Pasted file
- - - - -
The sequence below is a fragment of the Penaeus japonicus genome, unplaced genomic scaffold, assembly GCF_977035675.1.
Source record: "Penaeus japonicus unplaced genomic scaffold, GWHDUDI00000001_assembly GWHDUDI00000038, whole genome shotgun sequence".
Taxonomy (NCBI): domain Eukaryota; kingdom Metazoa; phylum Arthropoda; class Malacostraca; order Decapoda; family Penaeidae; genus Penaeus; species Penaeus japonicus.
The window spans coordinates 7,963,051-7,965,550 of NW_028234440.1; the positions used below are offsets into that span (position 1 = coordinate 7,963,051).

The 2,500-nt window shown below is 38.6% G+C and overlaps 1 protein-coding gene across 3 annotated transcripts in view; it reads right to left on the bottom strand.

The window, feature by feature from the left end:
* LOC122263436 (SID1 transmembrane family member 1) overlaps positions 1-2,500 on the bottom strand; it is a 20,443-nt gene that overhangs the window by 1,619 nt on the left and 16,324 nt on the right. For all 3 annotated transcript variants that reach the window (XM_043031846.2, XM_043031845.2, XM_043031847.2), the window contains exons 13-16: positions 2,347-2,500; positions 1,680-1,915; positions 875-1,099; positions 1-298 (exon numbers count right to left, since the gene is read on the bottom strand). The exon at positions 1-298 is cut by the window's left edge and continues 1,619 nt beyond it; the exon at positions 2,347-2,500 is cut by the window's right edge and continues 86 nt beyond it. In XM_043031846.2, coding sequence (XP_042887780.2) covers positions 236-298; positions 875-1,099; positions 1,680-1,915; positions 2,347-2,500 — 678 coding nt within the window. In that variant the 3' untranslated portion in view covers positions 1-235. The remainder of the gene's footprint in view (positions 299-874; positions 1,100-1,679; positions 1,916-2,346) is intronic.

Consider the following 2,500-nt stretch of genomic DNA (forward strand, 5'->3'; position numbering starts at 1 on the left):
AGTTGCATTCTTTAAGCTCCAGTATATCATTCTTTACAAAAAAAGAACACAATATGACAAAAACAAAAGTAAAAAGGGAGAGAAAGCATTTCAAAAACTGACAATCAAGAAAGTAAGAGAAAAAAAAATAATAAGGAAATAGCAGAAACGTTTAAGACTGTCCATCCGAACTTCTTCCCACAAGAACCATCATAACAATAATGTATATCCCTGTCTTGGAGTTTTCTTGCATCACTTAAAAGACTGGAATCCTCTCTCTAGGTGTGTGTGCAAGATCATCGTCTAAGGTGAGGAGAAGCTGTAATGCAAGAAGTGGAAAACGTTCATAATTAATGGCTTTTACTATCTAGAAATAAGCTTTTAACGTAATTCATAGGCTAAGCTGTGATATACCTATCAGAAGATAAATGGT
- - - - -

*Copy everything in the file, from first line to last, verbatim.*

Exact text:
The sequence below is a fragment of the Penaeus japonicus genome, unplaced genomic scaffold, assembly GCF_977035675.1.
Source record: "Penaeus japonicus unplaced genomic scaffold, GWHDUDI00000001_assembly GWHDUDI00000038, whole genome shotgun sequence".
Taxonomy (NCBI): domain Eukaryota; kingdom Metazoa; phylum Arthropoda; class Malacostraca; order Decapoda; family Penaeidae; genus Penaeus; species Penaeus japonicus.
The window spans coordinates 7,963,051-7,965,550 of NW_028234440.1; the positions used below are offsets into that span (position 1 = coordinate 7,963,051).

The 2,500-nt window shown below is 38.6% G+C and overlaps 1 protein-coding gene across 3 annotated transcripts in view; it reads right to left on the bottom strand.

The window, feature by feature from the left end:
* LOC122263436 (SID1 transmembrane family member 1) overlaps positions 1-2,500 on the bottom strand; it is a 20,443-nt gene that overhangs the window by 1,619 nt on the left and 16,324 nt on the right. For all 3 annotated transcript variants that reach the window (XM_043031846.2, XM_043031845.2, XM_043031847.2), the window contains exons 13-16: positions 2,347-2,500; positions 1,680-1,915; positions 875-1,099; positions 1-298 (exon numbers count right to left, since the gene is read on the bottom strand). The exon at positions 1-298 is cut by the window's left edge and continues 1,619 nt beyond it; the exon at positions 2,347-2,500 is cut by the window's right edge and continues 86 nt beyond it. In XM_043031846.2, coding sequence (XP_042887780.2) covers positions 236-298; positions 875-1,099; positions 1,680-1,915; positions 2,347-2,500 — 678 coding nt within the window. In that variant the 3' untranslated portion in view covers positions 1-235. The remainder of the gene's footprint in view (positions 299-874; positions 1,100-1,679; positions 1,916-2,346) is intronic.

Consider the following 2,500-nt stretch of genomic DNA (forward strand, 5'->3'; position numbering starts at 1 on the left):
AGTTGCATTCTTTAAGCTCCAGTATATCATTCTTTACAAAAAAAGAACACAATATGACAAAAACAAAAGTAAAAAGGGAGAGAAAGCATTTCAAAAACTGACAATCAAGAAAGTAAGAGAAAAAAAAATAATAAGGAAATAGCAGAAACGTTTAAGACTGTCCATCCGAACTTCTTCCCACAAGAACCATCATAACAATAATGTATATCCCTGTCTTGGAGTTTTCTTGCATCACTTAAAAGACTGGAATCCTCTCTCTAGGTGTGTGTGCAAGATCATCGTCTAAGGTGAGGAGAAGCTGTAATGCAAGAAGTGGAAAACGTTCATAATTAATGGCTTTTACTATCTAGAAATAAGCTTTTAACGTAATTCATAGGCTAAGCTGTGATATACCTATCAGAAGATAAATGGT